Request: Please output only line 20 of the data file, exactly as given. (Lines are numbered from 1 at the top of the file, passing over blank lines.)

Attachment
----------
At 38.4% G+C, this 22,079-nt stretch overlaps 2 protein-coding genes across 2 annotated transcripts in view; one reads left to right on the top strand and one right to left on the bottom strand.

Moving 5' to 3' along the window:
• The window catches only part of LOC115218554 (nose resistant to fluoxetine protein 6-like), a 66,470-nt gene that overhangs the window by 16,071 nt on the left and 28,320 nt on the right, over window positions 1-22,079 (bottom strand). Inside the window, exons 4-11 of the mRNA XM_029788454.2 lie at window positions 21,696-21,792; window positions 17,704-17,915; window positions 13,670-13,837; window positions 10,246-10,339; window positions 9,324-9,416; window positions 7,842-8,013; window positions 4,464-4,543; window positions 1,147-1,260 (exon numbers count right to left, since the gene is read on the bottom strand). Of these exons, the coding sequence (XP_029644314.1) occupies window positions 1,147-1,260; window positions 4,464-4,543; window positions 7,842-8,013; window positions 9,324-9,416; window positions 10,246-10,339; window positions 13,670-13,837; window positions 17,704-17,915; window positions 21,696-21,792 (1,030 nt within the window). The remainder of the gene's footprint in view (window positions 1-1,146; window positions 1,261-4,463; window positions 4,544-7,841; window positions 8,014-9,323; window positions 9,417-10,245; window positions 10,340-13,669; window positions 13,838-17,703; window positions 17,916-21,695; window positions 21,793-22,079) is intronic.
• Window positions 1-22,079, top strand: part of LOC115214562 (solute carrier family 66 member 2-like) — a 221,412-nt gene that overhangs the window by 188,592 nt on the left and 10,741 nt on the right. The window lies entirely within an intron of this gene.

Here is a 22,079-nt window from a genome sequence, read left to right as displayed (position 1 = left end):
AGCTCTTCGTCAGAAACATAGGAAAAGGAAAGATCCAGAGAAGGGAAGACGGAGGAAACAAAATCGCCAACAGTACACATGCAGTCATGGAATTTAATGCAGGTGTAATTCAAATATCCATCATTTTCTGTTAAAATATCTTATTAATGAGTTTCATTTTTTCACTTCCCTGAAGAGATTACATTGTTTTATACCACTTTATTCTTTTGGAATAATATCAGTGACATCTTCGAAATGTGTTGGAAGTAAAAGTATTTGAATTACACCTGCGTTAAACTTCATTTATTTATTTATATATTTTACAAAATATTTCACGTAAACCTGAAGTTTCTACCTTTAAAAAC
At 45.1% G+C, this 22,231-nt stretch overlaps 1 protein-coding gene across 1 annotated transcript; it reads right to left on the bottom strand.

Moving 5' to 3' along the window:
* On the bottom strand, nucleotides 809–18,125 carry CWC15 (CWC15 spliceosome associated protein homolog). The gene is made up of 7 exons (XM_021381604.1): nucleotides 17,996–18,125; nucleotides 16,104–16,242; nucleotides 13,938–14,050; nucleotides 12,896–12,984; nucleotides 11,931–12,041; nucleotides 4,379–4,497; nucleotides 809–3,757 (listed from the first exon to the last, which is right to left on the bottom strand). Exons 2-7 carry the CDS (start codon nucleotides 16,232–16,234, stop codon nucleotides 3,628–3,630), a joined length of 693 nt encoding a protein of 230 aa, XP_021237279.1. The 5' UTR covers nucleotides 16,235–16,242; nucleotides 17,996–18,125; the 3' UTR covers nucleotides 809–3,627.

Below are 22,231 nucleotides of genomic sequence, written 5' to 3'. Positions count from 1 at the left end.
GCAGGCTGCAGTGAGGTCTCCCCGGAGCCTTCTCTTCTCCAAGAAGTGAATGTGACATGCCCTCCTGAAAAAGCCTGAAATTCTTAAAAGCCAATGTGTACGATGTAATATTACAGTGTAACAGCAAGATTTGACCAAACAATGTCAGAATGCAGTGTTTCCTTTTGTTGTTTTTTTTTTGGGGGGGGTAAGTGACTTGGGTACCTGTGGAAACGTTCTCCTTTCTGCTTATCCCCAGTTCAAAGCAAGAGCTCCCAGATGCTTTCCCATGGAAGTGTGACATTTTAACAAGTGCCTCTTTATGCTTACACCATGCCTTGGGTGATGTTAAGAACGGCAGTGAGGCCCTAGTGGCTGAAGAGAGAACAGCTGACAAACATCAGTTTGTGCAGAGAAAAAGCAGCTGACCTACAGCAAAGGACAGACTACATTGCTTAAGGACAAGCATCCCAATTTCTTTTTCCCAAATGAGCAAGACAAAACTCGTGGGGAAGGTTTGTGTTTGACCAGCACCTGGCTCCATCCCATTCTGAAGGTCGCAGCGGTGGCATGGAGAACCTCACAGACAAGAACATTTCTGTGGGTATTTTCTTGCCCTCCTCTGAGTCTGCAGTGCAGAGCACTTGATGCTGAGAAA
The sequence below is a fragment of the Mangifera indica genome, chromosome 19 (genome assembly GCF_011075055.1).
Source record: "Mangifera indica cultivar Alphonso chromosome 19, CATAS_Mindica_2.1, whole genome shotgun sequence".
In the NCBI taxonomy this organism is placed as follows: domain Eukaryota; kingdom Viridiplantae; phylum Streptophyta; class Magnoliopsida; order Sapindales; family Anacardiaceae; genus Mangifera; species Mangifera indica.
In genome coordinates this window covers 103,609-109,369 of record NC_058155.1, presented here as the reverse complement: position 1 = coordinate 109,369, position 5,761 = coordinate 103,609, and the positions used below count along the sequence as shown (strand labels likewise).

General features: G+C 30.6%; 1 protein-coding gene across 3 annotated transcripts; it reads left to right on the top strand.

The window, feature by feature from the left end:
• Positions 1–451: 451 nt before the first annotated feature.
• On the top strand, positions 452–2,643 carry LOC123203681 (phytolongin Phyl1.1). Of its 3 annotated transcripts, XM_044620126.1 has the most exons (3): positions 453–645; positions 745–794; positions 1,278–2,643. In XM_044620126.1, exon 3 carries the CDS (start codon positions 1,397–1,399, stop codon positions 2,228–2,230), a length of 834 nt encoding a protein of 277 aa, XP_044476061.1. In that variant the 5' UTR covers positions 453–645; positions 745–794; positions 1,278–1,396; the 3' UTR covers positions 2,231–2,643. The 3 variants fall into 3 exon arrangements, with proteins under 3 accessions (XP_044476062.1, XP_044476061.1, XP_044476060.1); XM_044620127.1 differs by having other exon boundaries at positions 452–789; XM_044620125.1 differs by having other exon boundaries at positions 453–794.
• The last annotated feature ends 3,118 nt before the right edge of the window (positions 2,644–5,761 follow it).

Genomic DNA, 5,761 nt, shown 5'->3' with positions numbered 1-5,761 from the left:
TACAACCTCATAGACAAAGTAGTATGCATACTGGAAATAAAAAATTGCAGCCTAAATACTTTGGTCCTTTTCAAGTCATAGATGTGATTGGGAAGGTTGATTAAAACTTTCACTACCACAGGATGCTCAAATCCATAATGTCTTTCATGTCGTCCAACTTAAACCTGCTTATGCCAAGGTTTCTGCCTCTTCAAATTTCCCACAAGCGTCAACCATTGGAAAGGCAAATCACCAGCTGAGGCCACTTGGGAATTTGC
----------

• The last annotated feature ends 3,118 nt before the right edge of the window (positions 2,644–5,761 follow it).